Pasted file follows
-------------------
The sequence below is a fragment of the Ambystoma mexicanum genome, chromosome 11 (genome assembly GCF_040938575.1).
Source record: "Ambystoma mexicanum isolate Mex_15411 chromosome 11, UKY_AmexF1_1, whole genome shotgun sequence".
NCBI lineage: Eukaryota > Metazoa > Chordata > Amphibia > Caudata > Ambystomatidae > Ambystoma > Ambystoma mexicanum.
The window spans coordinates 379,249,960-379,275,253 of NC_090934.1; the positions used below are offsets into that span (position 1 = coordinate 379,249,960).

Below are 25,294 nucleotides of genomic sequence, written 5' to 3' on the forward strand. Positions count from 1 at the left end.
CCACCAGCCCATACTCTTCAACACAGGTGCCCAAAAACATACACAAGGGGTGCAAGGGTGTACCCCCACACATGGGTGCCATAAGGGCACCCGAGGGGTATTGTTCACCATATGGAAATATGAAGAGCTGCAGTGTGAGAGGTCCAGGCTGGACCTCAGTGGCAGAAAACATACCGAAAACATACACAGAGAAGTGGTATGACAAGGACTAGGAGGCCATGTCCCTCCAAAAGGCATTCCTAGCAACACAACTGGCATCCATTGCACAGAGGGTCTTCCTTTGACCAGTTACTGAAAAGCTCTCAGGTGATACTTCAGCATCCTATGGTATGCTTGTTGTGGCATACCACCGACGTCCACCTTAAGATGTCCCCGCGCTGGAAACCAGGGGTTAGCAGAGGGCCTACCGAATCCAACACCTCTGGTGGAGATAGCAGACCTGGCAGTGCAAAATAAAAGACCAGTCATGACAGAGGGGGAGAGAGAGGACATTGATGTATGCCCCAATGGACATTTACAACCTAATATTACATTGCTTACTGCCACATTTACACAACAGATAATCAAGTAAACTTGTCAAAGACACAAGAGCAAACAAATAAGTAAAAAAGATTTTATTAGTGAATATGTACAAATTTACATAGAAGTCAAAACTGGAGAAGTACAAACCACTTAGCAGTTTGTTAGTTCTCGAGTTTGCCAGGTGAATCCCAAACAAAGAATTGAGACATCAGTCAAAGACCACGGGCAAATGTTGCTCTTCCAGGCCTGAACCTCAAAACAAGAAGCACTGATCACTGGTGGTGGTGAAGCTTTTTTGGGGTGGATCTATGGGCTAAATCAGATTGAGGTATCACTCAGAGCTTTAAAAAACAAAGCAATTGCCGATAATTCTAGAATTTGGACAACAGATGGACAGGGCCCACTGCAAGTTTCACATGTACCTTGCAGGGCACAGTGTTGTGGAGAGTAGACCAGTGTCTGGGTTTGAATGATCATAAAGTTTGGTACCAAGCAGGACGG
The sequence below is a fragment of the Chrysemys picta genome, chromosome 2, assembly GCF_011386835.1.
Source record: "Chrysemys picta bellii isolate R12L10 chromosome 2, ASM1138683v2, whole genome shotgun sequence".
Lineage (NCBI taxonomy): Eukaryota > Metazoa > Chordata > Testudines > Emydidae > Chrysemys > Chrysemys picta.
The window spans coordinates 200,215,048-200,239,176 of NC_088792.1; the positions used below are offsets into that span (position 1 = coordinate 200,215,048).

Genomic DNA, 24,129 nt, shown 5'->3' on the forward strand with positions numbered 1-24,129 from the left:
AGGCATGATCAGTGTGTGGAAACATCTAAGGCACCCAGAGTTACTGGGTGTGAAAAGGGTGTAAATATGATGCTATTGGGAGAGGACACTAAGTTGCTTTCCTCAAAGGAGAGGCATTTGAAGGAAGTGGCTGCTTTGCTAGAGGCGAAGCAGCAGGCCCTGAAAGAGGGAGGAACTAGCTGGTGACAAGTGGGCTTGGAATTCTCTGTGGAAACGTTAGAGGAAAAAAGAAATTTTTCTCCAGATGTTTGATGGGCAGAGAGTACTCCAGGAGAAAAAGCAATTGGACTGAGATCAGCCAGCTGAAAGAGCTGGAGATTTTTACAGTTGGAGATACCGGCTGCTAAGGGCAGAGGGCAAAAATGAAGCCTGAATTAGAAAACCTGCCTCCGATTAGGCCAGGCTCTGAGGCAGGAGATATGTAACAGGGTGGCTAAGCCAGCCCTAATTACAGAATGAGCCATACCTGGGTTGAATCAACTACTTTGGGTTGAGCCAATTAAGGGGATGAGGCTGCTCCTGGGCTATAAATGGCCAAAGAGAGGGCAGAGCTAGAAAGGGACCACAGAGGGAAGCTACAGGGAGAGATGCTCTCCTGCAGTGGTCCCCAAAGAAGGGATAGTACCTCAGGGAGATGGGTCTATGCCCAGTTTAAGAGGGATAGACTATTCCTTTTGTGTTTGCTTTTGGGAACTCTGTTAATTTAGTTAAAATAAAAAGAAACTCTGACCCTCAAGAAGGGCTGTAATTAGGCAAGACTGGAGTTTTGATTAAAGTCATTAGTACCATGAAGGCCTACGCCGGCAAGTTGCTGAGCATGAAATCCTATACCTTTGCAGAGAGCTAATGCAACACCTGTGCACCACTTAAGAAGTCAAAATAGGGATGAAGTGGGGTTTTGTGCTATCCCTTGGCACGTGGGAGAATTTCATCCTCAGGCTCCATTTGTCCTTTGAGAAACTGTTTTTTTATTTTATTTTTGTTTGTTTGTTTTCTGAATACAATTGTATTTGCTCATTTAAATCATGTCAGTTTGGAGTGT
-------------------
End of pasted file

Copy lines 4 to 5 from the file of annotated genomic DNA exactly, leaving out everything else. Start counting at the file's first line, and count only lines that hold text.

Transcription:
The window spans coordinates 379,249,960-379,275,253 of NC_090934.1; the positions used below are offsets into that span (position 1 = coordinate 379,249,960).

Below are 25,294 nucleotides of genomic sequence, written 5' to 3' on the forward strand. Positions count from 1 at the left end.